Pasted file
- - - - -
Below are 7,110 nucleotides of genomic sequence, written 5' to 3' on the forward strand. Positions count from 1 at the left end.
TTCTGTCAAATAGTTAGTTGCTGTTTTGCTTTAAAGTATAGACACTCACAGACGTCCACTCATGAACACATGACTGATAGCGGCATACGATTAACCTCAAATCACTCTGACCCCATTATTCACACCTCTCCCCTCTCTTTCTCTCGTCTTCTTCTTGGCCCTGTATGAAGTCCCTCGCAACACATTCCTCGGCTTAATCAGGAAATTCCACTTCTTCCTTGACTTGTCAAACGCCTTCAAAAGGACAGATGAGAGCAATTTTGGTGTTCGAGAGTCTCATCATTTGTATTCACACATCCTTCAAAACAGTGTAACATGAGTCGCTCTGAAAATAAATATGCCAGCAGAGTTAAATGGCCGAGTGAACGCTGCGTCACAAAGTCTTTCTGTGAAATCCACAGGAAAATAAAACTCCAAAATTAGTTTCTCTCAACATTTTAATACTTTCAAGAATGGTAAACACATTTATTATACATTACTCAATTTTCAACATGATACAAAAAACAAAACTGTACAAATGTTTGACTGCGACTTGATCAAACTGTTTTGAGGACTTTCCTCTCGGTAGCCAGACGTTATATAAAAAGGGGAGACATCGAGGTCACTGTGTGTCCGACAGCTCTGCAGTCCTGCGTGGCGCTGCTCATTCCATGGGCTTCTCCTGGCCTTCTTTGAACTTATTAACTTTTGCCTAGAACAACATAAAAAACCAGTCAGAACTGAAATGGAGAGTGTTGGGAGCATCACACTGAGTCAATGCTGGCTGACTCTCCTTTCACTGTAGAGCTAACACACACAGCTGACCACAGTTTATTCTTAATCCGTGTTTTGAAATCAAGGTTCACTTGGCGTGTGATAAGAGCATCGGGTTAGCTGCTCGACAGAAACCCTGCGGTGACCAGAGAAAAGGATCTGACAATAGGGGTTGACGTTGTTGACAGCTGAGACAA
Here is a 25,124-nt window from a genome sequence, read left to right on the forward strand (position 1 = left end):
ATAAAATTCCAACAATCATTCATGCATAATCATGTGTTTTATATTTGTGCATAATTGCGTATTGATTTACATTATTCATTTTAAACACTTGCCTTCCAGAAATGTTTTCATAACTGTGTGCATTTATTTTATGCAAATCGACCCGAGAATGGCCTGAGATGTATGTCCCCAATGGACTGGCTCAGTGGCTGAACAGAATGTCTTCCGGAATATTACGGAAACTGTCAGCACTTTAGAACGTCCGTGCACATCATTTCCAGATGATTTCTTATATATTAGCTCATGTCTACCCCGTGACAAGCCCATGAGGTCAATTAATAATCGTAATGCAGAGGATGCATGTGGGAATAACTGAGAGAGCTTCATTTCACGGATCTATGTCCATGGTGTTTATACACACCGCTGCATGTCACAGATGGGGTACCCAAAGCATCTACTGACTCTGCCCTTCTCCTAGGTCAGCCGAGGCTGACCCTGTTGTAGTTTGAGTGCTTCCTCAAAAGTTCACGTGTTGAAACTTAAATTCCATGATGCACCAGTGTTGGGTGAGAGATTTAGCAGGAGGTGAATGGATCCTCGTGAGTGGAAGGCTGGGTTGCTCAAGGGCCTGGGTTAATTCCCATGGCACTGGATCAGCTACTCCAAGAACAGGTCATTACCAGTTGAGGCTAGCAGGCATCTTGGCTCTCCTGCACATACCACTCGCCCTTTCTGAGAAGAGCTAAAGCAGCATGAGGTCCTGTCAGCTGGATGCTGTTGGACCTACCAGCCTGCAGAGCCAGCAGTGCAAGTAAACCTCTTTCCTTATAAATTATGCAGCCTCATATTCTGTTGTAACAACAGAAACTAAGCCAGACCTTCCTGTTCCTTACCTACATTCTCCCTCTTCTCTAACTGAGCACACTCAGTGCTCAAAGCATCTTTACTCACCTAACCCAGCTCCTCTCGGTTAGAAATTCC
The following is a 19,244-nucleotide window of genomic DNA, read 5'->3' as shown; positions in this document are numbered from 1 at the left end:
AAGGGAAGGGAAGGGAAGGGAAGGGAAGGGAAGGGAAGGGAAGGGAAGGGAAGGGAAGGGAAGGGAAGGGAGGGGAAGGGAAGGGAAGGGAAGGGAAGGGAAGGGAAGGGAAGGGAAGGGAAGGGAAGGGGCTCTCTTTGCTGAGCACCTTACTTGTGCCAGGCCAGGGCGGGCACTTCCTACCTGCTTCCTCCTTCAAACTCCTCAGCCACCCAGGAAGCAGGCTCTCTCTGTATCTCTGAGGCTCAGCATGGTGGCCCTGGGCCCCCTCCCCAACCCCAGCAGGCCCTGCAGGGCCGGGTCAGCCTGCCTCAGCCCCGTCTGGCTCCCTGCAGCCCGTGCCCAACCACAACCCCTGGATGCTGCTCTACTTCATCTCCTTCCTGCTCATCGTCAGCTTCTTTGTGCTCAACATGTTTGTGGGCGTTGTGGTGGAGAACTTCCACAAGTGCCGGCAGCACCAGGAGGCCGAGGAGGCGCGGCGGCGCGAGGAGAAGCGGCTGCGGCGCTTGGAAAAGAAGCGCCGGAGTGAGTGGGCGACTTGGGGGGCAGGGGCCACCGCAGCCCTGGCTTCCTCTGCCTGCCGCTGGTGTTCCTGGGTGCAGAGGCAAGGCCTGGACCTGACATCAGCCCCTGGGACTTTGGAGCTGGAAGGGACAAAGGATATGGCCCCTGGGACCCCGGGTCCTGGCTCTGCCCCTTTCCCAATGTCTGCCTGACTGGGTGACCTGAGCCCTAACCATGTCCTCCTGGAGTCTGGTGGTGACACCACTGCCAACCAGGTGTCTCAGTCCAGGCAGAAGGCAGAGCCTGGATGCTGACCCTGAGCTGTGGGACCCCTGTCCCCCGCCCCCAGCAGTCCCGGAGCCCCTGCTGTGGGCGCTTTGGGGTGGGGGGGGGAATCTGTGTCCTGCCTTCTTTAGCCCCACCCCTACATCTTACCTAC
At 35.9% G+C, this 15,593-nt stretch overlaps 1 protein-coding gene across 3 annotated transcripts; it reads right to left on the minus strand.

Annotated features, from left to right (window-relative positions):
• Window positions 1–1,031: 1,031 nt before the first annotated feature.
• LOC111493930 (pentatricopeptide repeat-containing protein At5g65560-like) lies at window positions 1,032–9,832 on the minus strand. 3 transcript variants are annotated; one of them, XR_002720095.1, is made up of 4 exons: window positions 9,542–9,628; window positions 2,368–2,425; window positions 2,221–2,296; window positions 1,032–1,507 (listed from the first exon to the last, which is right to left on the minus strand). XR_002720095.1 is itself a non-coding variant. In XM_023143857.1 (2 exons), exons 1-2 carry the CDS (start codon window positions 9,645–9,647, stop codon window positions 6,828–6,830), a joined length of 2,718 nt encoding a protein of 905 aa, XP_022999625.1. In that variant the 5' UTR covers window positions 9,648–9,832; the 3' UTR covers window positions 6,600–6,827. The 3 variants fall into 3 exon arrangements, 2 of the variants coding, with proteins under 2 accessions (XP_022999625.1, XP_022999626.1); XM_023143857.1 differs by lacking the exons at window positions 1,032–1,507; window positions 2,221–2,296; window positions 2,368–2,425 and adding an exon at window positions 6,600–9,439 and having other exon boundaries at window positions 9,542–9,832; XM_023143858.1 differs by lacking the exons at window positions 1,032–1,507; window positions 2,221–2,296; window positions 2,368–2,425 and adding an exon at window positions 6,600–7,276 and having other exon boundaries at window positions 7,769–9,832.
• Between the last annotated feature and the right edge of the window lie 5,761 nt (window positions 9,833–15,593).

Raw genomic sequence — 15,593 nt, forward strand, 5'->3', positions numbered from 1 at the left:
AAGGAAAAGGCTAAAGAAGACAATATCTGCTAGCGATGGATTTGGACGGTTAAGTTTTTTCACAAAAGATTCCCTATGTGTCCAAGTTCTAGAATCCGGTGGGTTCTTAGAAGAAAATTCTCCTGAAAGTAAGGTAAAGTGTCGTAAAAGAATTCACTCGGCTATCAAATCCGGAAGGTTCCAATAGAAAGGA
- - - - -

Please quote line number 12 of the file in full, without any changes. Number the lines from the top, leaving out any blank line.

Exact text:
Raw genomic sequence — 15,593 nt, forward strand, 5'->3', positions numbered from 1 at the left: